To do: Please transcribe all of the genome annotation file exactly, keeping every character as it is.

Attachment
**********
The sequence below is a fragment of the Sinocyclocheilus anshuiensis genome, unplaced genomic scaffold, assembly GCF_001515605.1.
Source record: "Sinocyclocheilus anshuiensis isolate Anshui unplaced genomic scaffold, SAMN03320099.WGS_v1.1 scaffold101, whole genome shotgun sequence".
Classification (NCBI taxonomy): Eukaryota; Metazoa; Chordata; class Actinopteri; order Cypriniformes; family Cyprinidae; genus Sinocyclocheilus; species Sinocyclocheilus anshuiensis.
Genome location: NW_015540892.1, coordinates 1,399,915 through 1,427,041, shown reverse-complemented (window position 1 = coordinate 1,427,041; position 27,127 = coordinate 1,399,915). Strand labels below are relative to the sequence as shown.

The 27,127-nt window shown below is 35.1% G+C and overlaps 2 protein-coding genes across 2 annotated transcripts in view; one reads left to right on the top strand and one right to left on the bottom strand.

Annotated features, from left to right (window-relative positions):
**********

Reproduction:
The sequence below is a fragment of the Sinocyclocheilus anshuiensis genome, unplaced genomic scaffold, assembly GCF_001515605.1.
Source record: "Sinocyclocheilus anshuiensis isolate Anshui unplaced genomic scaffold, SAMN03320099.WGS_v1.1 scaffold101, whole genome shotgun sequence".
Classification (NCBI taxonomy): Eukaryota; Metazoa; Chordata; class Actinopteri; order Cypriniformes; family Cyprinidae; genus Sinocyclocheilus; species Sinocyclocheilus anshuiensis.
Genome location: NW_015540892.1, coordinates 1,399,915 through 1,427,041, shown reverse-complemented (window position 1 = coordinate 1,427,041; position 27,127 = coordinate 1,399,915). Strand labels below are relative to the sequence as shown.

The 27,127-nt window shown below is 35.1% G+C and overlaps 2 protein-coding genes across 2 annotated transcripts in view; one reads left to right on the top strand and one right to left on the bottom strand.

Annotated features, from left to right (window-relative positions):